Reasons for U.S. Manufacturing’s Upswing

The upward trends surrounding North American manufacturing in the past few years have clearly illustrated that manufacturing, although significantly changed, is a growing business for the U.S. A new report from Kiplinger points to the key reasons why.

Decreasing overall labor costs in the U.S. versus the rest of the world are a big part of the boost behind the U.S. manufacturing resurgence.
Decreasing overall labor costs in the U.S. versus the rest of the world are a big part of the boost behind the U.S. manufacturing resurgence.

Industry and general media outlets have been abuzz over the past few years about the resurgence in U.S. manufacturing. And the buzz has been for good reasons—U.S. manufacturing continues to gain ground and is already looking like it will increase output by at least 3.5 percent this year, according to a recent Kiplinger Letter forecast.

“Nearly five years after the Great Recession ended,” the Kiplinger report notes that manufacturing “continues to outpace the rate of overall GDP growth” with growth seen across nearly all manufacturing sectors. Even the number of factory jobs is increasing … “by year-end 100,000 more workers [are expected to be] added to payrolls.”

Kiplinger notes the expansion in U.S. manufacturing is “partly just the pendulum swing after recession cutbacks (from 2008 to 2009, factory output fell 20 percent and 2 million workers were laid off), but it also reflects some big shifts in the global business environment.” Some of the more significant business shifts cited include: the relative cost of producing in the U.S. versus overseas is declining; productivity improvements due to automation are shearing per-unit labor costs in the U.S. while wages elsewhere in the world increase; domestic energy supplies are abundant; fewer worries about intellectual property and technology theft; more timely deliveries; political stability; and legal and regulatory systems that are clearer and more easily navigated.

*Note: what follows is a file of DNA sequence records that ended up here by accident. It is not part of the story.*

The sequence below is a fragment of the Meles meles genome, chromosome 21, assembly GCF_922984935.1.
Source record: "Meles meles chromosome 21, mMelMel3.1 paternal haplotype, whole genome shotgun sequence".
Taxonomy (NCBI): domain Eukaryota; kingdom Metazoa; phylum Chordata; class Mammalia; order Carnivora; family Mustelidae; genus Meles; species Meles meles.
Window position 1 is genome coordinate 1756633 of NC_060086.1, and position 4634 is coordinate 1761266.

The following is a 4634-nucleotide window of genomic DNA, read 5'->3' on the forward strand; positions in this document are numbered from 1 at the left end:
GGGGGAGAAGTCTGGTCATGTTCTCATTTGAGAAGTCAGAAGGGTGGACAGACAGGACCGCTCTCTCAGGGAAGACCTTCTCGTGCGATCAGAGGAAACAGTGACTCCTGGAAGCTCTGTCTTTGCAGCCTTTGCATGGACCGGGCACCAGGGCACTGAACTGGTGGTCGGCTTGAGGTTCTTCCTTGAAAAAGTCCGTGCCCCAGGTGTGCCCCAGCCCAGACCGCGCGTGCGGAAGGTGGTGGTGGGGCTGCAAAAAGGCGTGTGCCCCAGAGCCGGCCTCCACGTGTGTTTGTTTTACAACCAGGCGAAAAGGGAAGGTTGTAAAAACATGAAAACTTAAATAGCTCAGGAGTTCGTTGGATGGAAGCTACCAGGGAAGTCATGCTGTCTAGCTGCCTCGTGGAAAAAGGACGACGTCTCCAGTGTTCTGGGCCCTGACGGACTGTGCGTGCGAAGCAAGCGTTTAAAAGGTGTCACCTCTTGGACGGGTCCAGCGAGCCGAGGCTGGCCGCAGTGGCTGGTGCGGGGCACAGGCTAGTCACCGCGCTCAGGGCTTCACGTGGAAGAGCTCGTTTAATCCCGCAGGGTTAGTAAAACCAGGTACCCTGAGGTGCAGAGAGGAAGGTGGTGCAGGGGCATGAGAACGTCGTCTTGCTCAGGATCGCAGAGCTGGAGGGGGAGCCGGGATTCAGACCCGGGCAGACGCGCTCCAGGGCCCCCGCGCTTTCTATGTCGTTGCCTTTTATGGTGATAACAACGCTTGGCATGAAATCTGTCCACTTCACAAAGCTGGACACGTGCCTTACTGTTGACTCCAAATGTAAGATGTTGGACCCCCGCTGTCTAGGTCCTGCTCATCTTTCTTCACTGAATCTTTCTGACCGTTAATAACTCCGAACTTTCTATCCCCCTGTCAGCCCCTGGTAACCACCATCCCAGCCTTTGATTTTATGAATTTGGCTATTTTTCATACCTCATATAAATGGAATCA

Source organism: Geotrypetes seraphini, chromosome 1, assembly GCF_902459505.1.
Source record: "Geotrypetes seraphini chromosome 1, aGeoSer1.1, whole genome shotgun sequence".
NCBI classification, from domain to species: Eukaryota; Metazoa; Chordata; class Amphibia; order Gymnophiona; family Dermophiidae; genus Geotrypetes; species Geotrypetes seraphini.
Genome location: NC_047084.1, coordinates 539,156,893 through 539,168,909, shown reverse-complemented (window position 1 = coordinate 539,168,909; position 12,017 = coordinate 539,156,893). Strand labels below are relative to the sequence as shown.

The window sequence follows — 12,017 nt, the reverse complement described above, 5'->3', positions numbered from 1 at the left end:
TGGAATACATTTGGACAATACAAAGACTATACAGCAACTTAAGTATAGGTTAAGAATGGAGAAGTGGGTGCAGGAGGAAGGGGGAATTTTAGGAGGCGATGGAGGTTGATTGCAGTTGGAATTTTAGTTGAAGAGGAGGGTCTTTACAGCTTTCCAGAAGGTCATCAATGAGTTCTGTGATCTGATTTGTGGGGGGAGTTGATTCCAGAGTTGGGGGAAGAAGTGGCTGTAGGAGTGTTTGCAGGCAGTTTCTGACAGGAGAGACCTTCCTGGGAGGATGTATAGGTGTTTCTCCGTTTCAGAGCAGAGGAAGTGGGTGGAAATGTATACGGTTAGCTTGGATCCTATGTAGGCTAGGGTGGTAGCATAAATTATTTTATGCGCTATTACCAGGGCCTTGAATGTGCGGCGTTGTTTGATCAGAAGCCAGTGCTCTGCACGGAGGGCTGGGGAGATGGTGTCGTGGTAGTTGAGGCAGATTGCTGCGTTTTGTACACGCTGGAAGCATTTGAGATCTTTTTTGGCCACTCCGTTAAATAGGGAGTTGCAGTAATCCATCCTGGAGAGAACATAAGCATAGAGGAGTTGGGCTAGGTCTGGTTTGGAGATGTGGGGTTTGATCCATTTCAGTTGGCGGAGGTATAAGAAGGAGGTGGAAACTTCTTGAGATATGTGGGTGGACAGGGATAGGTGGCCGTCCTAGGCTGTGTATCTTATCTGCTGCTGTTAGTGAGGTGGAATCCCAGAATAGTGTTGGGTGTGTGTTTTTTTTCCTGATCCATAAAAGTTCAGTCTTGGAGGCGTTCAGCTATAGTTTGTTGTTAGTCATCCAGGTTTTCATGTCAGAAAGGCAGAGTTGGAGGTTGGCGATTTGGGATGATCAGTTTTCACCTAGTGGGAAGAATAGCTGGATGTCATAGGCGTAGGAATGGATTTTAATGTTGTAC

As an example of the economic and political stability provided by the U.S. versus other countries, Kiplinger cited a recent World Bank study that showed “in the U.S., a typical dispute over the sale of goods might take 370 days and cost 14 percent  of the claim’s value to resolve. In East Asia it can take up to 522 days and a whopping 49 percent of the claim. In Latin America it can take up to 727 days and 31 percent of the claim. In South Asia it can take up to three years for a resolution. As for other highly developed nations … the average is 510 days and 20 percent of the claim’s value.”

Another factor boosting U.S. manufacturing into the future—and the one that we at Automation World focus on most —is the use of advanced technology and processing. Though most basic manufacturing that requires little processing has “fled the U.S. for lower-wage sites overseas,” according to Kiplinger, “industries requiring more sophisticated processing are more likely to stay put.  These industries include aviation, auto making, biotechnology, and industrial machinery.”  The report notes that 37 percent of U.S. manufactures and 45 percent of exported goods are advanced tech such as medicines and medical devices, power generation and transmission equipment, communications gear, navigational instruments, and magnetic and optical media.  These products, says Kiplinger, account for nearly 5 percent of GDP, with associated services accounting for another 8 percent of GDP.  

“Over the next decade, those shares will climb even higher, even faster,” according to Kiplinger.  “As a result, the long slide in manufacturing’s share of GDP may be ending. After dipping sharply during the Great Recession, it will approach 13 percent this year—roughly the same share as in 2004 to 2007.”

To better understand these economic shifts from the perspective of our readers, Automation World has recently completed a survey examining the impact—and even the existence—of the manufacturing renaissance in the U.S. Look for the results of that survey to be published in our May issue. And watch this blog for an early release of the data prior to print publication.
 

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